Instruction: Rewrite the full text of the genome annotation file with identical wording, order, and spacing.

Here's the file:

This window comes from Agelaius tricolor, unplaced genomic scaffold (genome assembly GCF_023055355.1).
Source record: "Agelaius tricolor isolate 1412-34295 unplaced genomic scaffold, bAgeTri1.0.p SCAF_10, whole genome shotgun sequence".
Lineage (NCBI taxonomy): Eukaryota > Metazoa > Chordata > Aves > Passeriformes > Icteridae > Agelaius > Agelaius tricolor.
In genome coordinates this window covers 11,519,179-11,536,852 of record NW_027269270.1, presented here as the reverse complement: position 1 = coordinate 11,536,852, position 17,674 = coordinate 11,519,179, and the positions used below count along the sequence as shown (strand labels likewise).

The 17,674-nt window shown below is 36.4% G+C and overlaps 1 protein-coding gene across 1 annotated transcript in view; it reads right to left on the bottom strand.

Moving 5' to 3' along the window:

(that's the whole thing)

This window comes from Agelaius tricolor, unplaced genomic scaffold (genome assembly GCF_023055355.1).
Source record: "Agelaius tricolor isolate 1412-34295 unplaced genomic scaffold, bAgeTri1.0.p SCAF_10, whole genome shotgun sequence".
Lineage (NCBI taxonomy): Eukaryota > Metazoa > Chordata > Aves > Passeriformes > Icteridae > Agelaius > Agelaius tricolor.
In genome coordinates this window covers 11,519,179-11,536,852 of record NW_027269270.1, presented here as the reverse complement: position 1 = coordinate 11,536,852, position 17,674 = coordinate 11,519,179, and the positions used below count along the sequence as shown (strand labels likewise).

The 17,674-nt window shown below is 36.4% G+C and overlaps 1 protein-coding gene across 1 annotated transcript in view; it reads right to left on the bottom strand.

Moving 5' to 3' along the window: